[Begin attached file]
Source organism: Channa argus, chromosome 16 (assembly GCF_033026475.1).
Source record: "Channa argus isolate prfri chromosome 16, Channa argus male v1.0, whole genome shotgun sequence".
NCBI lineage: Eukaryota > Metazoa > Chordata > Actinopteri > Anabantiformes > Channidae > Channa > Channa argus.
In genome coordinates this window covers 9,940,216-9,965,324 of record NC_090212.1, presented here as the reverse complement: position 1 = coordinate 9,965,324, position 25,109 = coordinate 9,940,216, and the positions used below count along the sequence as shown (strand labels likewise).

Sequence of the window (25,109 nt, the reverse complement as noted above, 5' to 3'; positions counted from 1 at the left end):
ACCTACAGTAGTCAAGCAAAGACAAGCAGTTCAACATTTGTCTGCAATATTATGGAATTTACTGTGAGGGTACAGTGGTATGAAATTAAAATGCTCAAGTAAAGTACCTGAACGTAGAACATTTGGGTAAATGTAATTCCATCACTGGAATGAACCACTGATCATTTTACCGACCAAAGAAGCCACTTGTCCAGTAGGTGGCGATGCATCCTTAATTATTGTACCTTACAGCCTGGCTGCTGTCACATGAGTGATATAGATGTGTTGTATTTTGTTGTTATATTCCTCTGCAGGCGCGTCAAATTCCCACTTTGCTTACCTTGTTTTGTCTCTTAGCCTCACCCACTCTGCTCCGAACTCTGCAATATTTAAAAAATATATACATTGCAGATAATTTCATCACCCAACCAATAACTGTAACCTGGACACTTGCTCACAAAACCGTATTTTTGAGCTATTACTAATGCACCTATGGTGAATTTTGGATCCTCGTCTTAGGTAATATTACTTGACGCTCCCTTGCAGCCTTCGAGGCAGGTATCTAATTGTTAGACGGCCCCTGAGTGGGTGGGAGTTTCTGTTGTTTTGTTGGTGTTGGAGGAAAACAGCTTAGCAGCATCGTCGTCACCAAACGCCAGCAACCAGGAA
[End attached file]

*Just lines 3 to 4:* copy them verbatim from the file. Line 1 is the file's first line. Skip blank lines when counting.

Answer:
NCBI lineage: Eukaryota > Metazoa > Chordata > Actinopteri > Anabantiformes > Channidae > Channa > Channa argus.
In genome coordinates this window covers 9,940,216-9,965,324 of record NC_090212.1, presented here as the reverse complement: position 1 = coordinate 9,965,324, position 25,109 = coordinate 9,940,216, and the positions used below count along the sequence as shown (strand labels likewise).